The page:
Benzoic acid, aka benzoate or E210, is a colourless organic crystalline solid, with the chemical formula of C6H5COOH. It has a faint but pleasant odour and is soluble in water. [1,2,3]
Benzoic acid is used across various applications in a range of industries. It is used as an antimicrobial preservative in food and beverages. It is also used in the manufacture of plastics, dyes, insect repellents and various other cosmetics. Benzoic acid is an ingredient in the industrial production of phenol.
Routes of Exposure 
Routes of exposure include inhalation and skin/eye contact.
Benzoic acid poisoning affects a range of systems, including the integumentary and respiratory systems.
Acute Effects 
Severity of symptoms depend on the level and type of exposure.
Inhalation of the acid may result in irritation of the respiratory tract, resulting in coughing, red itching eyes, runny nose and eyes and a sore throat. For those who already have impaired respiratory functions, inhalation of this acid may cause further damage. Ingestion of benzoic acid may be fatal. Skin contact could result in dermatitis, characterised by swelling and redness. The acid could also cause systemic injury if it gets into the bloodstream. Eye contact could result in ocular lesions.
Chronic Effects 
Chronic exposure to benzoic acid is toxic to multiple body systems. Long term exposure to the acid can result in disease of the airway, including difficulty breathing. Limited research has found that long-term occupational exposure to this acid can result in cumulative health effects. Symptoms can be activated by a variety of environmental triggers, including smoke, perfume, and exhaust.
First Aid Measures 
Ingestion: DO NOT induce vomiting, and contact a medical professional IMMEDIATELY.
- Skin contact: Remove all contaminated clothing, footwear and accessories. Do not re-wear clothing until it has been thoroughly decontaminated. Immediately rinse affected areas with plenty of soap and water. For the different types of burns, read the SDS on benzoic acid. Contact a doctor immediately.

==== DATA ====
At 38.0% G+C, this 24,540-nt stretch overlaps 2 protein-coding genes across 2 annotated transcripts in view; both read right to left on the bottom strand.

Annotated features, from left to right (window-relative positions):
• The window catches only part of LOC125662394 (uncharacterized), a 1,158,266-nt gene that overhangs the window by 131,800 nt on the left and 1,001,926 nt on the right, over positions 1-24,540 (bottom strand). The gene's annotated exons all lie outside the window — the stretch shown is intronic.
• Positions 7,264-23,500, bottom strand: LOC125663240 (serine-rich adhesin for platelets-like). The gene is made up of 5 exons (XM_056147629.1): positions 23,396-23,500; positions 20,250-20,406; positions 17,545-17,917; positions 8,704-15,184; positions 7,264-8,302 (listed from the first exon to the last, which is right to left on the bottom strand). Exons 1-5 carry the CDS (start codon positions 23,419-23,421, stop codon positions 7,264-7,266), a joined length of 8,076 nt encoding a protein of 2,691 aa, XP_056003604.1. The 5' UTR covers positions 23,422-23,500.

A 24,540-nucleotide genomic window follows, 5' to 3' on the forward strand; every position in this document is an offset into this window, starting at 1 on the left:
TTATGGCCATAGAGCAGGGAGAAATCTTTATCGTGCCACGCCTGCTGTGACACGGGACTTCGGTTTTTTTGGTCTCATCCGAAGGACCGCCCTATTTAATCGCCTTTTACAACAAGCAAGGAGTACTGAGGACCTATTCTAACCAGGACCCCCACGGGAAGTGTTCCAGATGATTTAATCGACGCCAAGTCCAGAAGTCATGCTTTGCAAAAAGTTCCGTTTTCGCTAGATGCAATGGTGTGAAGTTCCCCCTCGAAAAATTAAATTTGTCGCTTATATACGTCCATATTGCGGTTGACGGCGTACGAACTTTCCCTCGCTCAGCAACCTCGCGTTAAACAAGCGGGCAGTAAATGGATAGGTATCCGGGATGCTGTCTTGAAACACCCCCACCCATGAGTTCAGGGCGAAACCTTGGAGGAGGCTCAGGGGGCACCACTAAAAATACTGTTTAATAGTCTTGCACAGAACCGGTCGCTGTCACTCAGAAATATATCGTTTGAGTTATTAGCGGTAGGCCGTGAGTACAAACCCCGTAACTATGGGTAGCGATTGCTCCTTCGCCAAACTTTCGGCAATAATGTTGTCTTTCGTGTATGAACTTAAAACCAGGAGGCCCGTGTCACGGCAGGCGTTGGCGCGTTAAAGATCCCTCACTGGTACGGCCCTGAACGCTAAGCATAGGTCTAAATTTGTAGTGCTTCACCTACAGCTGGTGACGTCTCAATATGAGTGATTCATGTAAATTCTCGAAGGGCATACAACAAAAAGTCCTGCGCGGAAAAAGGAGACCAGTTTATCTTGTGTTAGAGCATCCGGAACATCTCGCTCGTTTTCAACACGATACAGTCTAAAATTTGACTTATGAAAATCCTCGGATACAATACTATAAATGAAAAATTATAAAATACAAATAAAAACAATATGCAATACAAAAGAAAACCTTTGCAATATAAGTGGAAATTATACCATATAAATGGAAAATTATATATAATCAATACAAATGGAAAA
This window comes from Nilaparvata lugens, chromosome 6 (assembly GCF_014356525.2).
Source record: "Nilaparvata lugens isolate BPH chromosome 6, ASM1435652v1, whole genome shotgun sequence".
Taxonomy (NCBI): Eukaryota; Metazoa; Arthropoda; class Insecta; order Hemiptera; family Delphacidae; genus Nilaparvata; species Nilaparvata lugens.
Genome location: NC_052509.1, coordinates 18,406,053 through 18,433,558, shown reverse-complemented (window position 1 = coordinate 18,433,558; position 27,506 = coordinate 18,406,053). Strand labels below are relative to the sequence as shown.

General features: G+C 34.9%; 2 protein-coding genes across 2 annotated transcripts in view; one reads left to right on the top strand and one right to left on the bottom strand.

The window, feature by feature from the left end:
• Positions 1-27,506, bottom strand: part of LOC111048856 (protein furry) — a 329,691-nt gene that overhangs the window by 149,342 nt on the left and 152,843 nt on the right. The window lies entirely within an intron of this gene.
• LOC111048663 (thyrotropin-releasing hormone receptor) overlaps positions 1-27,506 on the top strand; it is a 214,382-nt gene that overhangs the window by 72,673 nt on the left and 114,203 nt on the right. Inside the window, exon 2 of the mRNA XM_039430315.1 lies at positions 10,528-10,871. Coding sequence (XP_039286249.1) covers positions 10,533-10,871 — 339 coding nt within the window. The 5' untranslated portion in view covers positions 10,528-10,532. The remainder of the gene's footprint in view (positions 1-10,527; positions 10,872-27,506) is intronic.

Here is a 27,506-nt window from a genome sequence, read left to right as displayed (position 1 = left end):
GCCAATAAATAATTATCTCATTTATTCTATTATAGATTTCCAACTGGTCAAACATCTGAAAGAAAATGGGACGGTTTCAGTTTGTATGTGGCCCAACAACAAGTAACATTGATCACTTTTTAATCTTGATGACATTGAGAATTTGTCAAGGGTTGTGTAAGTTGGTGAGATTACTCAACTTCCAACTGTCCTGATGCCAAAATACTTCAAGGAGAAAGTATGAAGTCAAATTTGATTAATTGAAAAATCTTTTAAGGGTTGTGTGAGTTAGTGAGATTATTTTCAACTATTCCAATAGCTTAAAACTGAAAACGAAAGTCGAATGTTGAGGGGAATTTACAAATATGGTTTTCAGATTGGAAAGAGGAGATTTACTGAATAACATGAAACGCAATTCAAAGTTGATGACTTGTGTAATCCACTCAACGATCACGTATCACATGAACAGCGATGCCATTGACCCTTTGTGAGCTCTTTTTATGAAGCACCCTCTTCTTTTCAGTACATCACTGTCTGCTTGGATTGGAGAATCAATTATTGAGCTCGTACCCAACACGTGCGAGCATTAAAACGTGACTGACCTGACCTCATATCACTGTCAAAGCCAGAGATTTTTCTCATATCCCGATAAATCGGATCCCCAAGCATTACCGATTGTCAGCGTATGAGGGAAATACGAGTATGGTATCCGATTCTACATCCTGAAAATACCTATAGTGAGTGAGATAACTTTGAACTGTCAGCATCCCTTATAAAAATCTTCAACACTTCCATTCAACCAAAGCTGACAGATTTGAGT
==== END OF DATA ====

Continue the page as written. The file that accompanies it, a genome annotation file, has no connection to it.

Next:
- Eye contact: Flush eyes (including under the eyelids), with fresh running water for at least 15 minutes. Removal of contact lenses should only be done by skilled personnel. Contact a medical professional immediately. For thermal burns, DO NOT remove contact lens. Pad both eyes, making sure the dressing does not touch the injured eye.
- Inhalation: If the person inhales fumes, remove them from the contaminated site. Prostheses, such as false teeth, should be removed prior to first aid procedures, as they may block airways. Perform CPR if you are qualified and if the patient is unconscious and not breathing. Use a one-way valve and mask if possible. Immediately contact a medical professional.
- General: Never administer anything by mouth to an unconscious, exposed person.
Exposure Controls/Personal Protection 
Engineering controls: Emergency eyewash fountains and quick-drench areas should be accessible in the immediate area of the potential exposure. Ensure there is adequate ventilation.
- Personal protection: Safety glasses with side shields or chemical goggles, protective and dustproof clothing, gloves, a P.V.C apron and an appropriate mask or dusk respirator. Do not wear contact lenses as they could absorb chemicals in the air. Wear impervious shoes. Other protection could overalls. For specifications regarding other PPE, follow the guidelines set in your jurisdiction.
A Time Weighted Average (TWA) concentration limit of 0.5mg/m3 for benzoic acid has been set.
There is no TWA set for benzoic acid in Australia.